We need to come together to address serious issues in the community’s mental health. The events organized by Chai Lifeline after Leiby’s passing were a great first start. But the issues run deep, are worldwide, and they require ongoing attention.

These terrible acts of violence are indicative of a community at a breaking point. We need to unite not just in shock and horror, but in proactive efforts to make Orthodoxy viable as a lifestyle in our generation and the next.

May the Torah be a comfort to us, may we seek peace among our neighbors, and may each of us sit under our date trees in tranquility.

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Jewish Children’s Books: The Good, the Bad, and the Ugly

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As a mom of young children, I am always on the lookout for quality children’s books with Jewish content. Unfortunately, they are too often few and far between. So I am taking this opportunity to review some of the books I have on my shelves in the hopes that other parents might enjoy the good ones and stay away from the weird ones. I am also hoping to inspire the Orthodox community to publish more books for mainstream Orthodox kids.

So here they are: the good, the bad, and the ugly:

The Good

For Babies and Toddlers:


Roni Shotter / Illustrated by Marylin Hafner / Publisher: Little, Brown and Company / Board book, Winner of the National Jewish Book Award

Between the words and the pictures, you actually really get the feeling of warmth from the book. And you get to know and like a fun-loving family. Very well done.

What do you See? In Your Neighborhood

Bracha Goetz / The Judaica Press / Board Book, Part of a Series

This book shows every day things babies and toddlers see in their neighborhoods including things they might see at the store, at school, at the doctor, or in the street. The book ends with things you they might see in shul. I like that they integrate “regular life” with shul and Jewish life. The photos are bright and colorful, the kids look Jewish, and the boys are all wearing kippahs (only black velvets, but ok). It makes me feel like I’m reading a book my kid can relate to.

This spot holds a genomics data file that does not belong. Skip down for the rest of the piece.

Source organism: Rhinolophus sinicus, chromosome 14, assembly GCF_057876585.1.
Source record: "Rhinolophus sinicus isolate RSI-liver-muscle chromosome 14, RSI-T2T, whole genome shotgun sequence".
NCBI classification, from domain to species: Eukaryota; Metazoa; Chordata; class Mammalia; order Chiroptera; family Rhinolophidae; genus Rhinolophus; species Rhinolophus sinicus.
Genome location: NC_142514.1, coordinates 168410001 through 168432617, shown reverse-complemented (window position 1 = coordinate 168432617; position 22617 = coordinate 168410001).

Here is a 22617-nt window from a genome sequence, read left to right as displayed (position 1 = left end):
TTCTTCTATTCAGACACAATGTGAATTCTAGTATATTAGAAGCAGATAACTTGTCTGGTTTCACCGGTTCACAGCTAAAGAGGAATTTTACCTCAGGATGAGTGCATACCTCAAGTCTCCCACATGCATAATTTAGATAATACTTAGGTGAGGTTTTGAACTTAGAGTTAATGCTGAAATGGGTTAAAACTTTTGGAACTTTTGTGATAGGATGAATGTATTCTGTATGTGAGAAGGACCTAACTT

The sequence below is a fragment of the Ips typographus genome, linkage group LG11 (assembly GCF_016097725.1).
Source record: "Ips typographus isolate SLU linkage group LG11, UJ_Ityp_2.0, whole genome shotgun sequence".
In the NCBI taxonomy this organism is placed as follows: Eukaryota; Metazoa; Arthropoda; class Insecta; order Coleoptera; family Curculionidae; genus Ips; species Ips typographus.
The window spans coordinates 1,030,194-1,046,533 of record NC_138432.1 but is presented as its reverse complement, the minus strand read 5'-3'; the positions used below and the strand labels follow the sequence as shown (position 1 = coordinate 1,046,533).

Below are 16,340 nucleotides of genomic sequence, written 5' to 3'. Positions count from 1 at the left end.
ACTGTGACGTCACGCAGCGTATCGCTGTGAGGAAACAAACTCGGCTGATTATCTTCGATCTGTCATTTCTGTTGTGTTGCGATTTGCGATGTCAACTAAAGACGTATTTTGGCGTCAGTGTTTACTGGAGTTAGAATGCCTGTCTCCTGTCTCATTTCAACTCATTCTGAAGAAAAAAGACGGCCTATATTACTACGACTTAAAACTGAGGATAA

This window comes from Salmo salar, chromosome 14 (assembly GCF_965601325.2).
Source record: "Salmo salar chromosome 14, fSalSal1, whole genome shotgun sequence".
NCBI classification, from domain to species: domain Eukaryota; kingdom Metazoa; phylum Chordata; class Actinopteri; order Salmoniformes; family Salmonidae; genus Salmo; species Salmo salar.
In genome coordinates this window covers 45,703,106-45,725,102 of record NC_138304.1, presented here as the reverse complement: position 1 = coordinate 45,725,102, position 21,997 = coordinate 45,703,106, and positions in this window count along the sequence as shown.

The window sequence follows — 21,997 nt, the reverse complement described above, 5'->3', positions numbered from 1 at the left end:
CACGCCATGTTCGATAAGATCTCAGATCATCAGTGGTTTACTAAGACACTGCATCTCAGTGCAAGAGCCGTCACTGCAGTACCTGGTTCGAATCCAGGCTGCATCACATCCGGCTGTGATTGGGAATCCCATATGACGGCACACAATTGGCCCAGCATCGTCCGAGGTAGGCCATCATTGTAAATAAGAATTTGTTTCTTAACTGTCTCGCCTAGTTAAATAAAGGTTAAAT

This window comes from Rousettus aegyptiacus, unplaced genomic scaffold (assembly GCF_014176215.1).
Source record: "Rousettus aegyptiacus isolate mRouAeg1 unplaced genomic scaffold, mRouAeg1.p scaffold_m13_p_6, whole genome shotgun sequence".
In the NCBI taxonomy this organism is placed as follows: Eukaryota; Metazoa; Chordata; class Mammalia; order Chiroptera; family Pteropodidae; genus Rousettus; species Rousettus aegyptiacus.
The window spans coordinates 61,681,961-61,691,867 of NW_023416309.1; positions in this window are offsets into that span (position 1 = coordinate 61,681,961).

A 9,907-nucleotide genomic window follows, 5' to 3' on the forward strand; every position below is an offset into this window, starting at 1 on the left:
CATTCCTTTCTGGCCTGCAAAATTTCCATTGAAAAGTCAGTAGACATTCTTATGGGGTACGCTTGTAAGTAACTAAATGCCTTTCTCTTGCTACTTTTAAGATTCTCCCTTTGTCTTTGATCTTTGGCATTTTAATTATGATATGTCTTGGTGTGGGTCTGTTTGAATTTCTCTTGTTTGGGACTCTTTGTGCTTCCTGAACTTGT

Dinosaur on Shabbat

Diane Levin Rauchwerger / Picture by Jason Wolff / Kar-Ben Publishing

Cute poem about a dinosaur who visits a family and stays for Shabbat. It’s very cute and very well illustrated.

For Ages 4-7:

Mendel’s Accordion

Heidi Smith Hyde / Illustrated by Johanna Van Der Sterre / Kar-Ben Publishing

Excellent story about Mendel, who comes to America on a ship with his accordion. The book traces Mendel’s family, their musical interests, and what happens to the accordion after Mendel is gone. It is a very poignant story about friendship, family, immigration, and the meaning of music in Jewish life. Really, really good book.

The First Gift

A.S. Gadot / Illustrated by Marie Lafrance / Kar-Ben Publishing

“The very first gift my parents gave me was my name….” This is a great book about names, and how we are all called different things by different people throughout our lives. It talks about a boy named David, who was later named King and called Your Majesty, but his son Solomon just called him Daddy.

The book ends with,

Even though I’m not a king, they named me David after my great-grandfather. But I, too, have many names. My baby brother calls me Dave-Dave. My savta in Israel calls me Dah-veed, my Hebrew name…. When I grow up I might also be called Doctor or Rabbi or Coach or even Mister President. And maybe someday I’ll have a son, but he’ll just call me Daddy.

The book is very well written. The themes are Jewish names, names from different cultures and countries, the different roles we play in life, and the importance of family.

Once Upon a Time

Draizy Zelcer / Illustrated by Vitaly Romanenko / Hachai Publishing (Chabad)